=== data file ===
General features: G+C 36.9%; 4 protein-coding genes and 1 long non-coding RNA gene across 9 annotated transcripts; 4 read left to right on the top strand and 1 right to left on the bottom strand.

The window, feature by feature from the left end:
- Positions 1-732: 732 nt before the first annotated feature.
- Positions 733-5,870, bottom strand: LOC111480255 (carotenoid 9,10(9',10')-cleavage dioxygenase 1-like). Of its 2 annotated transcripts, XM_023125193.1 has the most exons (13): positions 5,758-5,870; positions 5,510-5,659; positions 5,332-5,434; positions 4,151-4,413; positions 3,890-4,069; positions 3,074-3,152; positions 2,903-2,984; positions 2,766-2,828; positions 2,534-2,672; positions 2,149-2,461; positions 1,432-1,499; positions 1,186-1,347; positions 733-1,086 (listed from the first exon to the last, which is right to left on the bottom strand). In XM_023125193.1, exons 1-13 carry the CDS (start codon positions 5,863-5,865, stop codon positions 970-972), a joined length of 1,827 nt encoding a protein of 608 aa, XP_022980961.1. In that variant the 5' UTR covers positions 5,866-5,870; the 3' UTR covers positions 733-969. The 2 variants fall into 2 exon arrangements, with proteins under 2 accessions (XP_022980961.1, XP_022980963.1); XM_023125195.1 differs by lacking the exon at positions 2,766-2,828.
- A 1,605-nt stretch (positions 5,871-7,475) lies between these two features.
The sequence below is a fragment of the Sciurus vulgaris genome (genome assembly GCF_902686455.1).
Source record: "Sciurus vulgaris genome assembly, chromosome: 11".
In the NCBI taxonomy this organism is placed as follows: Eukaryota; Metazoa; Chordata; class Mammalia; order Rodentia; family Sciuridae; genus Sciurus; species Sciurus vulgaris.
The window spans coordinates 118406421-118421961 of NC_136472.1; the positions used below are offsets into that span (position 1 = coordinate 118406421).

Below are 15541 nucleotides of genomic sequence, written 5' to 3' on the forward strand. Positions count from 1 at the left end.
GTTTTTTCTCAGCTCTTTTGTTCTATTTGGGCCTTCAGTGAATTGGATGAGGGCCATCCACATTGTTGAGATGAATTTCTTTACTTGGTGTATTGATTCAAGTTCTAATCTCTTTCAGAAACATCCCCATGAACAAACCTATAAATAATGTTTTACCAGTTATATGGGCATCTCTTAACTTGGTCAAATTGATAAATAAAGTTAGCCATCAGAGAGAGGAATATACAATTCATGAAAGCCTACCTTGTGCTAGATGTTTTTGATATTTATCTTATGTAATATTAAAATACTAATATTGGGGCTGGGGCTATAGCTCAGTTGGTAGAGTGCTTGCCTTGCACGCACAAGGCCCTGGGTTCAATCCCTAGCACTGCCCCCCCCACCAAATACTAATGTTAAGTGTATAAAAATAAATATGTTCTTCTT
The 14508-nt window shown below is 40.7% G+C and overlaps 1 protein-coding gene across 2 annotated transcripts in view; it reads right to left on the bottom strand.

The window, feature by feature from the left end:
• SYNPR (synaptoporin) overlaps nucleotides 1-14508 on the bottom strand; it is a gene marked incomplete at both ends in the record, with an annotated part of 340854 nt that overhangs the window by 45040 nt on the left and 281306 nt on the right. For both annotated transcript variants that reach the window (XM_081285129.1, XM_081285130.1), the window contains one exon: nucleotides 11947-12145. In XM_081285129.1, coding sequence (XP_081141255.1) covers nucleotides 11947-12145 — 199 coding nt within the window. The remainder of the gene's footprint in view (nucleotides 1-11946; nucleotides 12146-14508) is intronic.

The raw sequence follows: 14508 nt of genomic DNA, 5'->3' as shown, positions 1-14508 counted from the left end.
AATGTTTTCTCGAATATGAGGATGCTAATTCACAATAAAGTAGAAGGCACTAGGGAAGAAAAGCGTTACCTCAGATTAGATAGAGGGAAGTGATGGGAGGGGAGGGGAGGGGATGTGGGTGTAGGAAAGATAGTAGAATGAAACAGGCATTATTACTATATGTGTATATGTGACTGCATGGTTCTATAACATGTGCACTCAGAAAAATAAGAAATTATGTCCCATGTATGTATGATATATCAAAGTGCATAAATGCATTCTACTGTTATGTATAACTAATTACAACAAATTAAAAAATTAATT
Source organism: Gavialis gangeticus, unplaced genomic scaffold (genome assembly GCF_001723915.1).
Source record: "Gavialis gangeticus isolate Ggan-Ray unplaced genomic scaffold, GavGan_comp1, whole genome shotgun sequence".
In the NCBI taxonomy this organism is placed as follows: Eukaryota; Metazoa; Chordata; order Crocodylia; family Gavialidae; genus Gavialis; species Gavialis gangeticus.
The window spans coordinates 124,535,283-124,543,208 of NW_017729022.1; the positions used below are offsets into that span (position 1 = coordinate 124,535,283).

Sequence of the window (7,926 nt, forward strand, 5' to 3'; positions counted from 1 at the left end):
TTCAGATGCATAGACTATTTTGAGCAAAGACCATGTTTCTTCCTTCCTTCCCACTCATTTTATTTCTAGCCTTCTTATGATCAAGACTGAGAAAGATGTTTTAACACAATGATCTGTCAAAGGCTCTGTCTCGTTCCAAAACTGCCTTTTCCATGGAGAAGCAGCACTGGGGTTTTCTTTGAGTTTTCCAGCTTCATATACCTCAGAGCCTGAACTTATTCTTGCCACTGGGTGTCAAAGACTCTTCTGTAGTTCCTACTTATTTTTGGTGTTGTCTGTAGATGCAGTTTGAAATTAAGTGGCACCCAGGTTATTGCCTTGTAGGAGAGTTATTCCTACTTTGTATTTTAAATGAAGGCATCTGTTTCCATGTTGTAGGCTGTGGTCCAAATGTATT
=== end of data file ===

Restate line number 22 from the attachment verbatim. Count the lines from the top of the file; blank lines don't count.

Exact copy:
TTCAGATGCATAGACTATTTTGAGCAAAGACCATGTTTCTTCCTTCCTTCCCACTCATTTTATTTCTAGCCTTCTTATGATCAAGACTGAGAAAGATGTTTTAACACAATGATCTGTCAAAGGCTCTGTCTCGTTCCAAAACTGCCTTTTCCATGGAGAAGCAGCACTGGGGTTTTCTTTGAGTTTTCCAGCTTCATATACCTCAGAGCCTGAACTTATTCTTGCCACTGGGTGTCAAAGACTCTTCTGTAGTTCCTACTTATTTTTGGTGTTGTCTGTAGATGCAGTTTGAAATTAAGTGGCACCCAGGTTATTGCCTTGTAGGAGAGTTATTCCTACTTTGTATTTTAAATGAAGGCATCTGTTTCCATGTTGTAGGCTGTGGTCCAAATGTATT